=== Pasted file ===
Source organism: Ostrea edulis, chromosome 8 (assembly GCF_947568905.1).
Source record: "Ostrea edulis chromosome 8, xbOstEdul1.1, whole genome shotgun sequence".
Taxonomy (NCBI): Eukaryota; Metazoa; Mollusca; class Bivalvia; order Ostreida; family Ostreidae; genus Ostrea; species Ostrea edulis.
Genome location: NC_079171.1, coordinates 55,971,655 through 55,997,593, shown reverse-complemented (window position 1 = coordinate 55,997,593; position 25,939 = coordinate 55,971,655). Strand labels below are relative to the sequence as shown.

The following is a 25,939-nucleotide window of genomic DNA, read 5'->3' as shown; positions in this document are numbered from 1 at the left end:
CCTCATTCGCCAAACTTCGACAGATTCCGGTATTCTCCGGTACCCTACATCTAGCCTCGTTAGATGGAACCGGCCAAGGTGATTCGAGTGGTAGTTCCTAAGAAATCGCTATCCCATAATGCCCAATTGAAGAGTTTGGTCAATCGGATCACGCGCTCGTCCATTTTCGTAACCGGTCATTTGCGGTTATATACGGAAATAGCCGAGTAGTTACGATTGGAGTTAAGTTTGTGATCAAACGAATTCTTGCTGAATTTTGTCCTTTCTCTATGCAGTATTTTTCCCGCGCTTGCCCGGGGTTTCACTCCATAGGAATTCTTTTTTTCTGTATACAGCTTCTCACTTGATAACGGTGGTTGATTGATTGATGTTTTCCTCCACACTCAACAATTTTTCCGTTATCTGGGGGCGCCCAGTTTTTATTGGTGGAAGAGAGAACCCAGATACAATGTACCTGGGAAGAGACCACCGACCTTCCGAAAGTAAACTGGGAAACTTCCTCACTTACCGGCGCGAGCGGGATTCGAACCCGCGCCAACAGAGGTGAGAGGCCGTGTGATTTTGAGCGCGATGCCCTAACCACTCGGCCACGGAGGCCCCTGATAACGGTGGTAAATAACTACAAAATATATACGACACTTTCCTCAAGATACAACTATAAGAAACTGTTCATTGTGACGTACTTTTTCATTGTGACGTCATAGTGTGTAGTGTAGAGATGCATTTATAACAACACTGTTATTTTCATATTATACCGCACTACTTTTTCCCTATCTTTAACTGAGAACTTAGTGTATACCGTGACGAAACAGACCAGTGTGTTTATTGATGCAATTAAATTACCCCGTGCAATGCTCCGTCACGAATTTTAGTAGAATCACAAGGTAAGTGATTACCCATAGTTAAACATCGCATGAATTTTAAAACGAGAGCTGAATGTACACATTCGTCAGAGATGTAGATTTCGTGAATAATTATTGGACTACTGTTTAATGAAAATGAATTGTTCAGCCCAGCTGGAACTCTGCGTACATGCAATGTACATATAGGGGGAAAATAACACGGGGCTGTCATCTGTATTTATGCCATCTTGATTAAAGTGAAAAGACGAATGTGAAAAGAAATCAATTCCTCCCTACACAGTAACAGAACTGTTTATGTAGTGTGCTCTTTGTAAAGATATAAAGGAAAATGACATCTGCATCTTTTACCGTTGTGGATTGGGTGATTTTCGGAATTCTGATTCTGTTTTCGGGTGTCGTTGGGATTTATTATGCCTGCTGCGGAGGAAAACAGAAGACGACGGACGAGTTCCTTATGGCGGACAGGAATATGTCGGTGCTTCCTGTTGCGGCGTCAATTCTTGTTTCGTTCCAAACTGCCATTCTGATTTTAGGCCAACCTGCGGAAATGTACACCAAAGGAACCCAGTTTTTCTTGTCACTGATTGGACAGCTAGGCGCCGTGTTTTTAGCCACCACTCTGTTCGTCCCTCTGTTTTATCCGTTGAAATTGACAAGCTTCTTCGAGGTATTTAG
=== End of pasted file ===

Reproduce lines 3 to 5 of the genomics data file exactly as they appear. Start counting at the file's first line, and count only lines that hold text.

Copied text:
Taxonomy (NCBI): Eukaryota; Metazoa; Mollusca; class Bivalvia; order Ostreida; family Ostreidae; genus Ostrea; species Ostrea edulis.
Genome location: NC_079171.1, coordinates 55,971,655 through 55,997,593, shown reverse-complemented (window position 1 = coordinate 55,997,593; position 25,939 = coordinate 55,971,655). Strand labels below are relative to the sequence as shown.

The following is a 25,939-nucleotide window of genomic DNA, read 5'->3' as shown; positions in this document are numbered from 1 at the left end: